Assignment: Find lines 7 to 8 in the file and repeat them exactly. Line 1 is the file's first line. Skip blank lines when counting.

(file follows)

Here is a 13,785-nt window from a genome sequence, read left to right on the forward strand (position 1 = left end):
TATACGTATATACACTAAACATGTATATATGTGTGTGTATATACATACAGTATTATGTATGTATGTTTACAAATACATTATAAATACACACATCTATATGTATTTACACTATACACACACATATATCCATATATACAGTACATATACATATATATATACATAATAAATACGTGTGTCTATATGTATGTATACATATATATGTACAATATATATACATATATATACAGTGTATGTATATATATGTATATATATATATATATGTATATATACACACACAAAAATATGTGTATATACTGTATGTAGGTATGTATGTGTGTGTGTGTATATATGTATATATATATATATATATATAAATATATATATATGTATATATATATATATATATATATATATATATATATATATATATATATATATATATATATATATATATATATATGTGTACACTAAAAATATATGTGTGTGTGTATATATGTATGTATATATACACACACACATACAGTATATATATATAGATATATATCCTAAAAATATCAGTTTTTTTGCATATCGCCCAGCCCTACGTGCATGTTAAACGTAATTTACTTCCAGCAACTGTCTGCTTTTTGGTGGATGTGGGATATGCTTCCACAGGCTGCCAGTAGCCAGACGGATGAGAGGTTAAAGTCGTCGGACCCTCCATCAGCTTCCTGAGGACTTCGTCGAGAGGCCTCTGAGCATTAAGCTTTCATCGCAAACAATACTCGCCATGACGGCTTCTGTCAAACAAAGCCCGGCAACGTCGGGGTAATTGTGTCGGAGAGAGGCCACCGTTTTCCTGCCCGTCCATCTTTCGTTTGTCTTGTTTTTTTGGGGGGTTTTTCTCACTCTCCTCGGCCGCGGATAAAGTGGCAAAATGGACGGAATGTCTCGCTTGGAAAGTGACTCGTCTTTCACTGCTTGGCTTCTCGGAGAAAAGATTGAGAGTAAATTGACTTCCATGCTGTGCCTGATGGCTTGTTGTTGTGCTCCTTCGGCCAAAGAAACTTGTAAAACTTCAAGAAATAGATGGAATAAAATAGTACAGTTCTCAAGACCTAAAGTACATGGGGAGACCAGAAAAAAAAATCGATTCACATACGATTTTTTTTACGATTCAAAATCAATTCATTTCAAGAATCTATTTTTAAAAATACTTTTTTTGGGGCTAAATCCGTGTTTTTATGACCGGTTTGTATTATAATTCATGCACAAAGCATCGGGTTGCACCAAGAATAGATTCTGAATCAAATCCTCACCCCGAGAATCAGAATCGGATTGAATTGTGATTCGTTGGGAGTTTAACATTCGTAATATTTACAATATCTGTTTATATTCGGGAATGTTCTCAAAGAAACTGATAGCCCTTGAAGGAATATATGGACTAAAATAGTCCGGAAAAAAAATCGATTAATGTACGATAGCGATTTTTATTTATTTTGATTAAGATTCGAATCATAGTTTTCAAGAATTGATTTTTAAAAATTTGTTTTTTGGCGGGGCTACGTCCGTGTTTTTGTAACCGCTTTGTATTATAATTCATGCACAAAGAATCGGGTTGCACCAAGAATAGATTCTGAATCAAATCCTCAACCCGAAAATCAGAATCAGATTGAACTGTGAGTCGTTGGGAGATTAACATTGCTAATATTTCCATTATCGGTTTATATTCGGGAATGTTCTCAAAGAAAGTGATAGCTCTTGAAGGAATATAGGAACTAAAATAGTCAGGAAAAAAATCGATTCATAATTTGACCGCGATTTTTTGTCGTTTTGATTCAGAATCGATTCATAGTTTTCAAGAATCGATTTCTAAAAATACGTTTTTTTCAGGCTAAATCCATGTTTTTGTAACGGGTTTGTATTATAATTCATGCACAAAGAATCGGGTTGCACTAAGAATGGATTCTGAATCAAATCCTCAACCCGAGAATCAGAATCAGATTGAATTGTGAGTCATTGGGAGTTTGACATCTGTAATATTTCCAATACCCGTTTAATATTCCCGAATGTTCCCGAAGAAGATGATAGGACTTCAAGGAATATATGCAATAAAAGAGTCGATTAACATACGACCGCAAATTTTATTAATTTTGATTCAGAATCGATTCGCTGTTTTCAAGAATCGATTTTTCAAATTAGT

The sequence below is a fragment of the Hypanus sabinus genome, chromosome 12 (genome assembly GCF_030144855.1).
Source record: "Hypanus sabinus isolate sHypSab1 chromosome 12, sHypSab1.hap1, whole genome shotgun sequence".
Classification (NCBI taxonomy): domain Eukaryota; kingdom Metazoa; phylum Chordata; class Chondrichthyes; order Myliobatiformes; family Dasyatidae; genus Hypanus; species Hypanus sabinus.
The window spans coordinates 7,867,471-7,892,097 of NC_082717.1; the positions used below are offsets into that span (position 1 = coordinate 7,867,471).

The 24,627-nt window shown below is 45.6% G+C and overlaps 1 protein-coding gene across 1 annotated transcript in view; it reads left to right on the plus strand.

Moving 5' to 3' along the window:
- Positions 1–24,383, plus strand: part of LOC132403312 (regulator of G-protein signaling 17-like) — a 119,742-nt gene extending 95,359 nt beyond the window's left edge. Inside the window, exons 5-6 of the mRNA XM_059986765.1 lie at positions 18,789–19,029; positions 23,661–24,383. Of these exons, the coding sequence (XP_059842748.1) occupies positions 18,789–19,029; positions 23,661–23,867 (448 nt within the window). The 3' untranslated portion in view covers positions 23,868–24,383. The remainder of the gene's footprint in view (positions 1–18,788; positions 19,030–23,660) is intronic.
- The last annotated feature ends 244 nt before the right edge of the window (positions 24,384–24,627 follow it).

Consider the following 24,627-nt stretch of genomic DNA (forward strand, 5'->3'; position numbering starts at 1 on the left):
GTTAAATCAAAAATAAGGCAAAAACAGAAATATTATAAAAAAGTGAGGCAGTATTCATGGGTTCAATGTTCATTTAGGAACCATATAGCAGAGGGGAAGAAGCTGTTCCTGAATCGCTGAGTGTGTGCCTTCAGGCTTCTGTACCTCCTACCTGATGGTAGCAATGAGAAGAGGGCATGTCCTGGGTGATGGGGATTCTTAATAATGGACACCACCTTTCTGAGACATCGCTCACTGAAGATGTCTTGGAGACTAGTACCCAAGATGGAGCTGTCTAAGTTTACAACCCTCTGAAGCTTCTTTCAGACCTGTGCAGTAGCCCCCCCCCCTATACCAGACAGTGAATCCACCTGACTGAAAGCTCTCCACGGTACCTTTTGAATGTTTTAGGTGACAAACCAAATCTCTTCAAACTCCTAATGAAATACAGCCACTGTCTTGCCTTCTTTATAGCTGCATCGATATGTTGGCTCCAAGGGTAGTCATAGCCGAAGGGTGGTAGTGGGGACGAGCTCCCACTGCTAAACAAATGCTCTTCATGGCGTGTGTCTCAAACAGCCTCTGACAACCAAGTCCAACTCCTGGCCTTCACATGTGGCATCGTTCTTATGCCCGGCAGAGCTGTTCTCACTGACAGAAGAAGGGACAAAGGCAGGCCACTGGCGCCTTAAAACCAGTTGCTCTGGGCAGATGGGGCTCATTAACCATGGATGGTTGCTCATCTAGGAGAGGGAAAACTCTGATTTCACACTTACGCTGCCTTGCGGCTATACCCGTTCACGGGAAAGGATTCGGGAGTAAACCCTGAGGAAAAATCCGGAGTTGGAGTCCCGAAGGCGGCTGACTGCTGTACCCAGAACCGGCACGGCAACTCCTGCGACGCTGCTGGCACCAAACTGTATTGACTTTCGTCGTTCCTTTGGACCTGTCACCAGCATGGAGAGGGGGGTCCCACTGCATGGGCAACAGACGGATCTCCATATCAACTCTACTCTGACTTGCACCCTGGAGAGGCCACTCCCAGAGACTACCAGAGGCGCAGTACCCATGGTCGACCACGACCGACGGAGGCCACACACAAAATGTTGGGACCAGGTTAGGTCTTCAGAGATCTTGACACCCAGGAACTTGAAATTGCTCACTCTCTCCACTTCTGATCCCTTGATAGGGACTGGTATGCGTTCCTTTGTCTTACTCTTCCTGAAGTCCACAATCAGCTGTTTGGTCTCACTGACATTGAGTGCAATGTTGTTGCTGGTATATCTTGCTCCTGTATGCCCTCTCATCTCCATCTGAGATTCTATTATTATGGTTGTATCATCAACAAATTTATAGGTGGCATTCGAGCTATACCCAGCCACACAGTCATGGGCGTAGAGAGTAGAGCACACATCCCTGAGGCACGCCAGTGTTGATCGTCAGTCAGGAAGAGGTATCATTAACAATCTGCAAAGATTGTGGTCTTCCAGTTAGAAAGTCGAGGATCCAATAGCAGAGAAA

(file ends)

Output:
The 24,627-nt window shown below is 45.6% G+C and overlaps 1 protein-coding gene across 1 annotated transcript in view; it reads left to right on the plus strand.

Moving 5' to 3' along the window: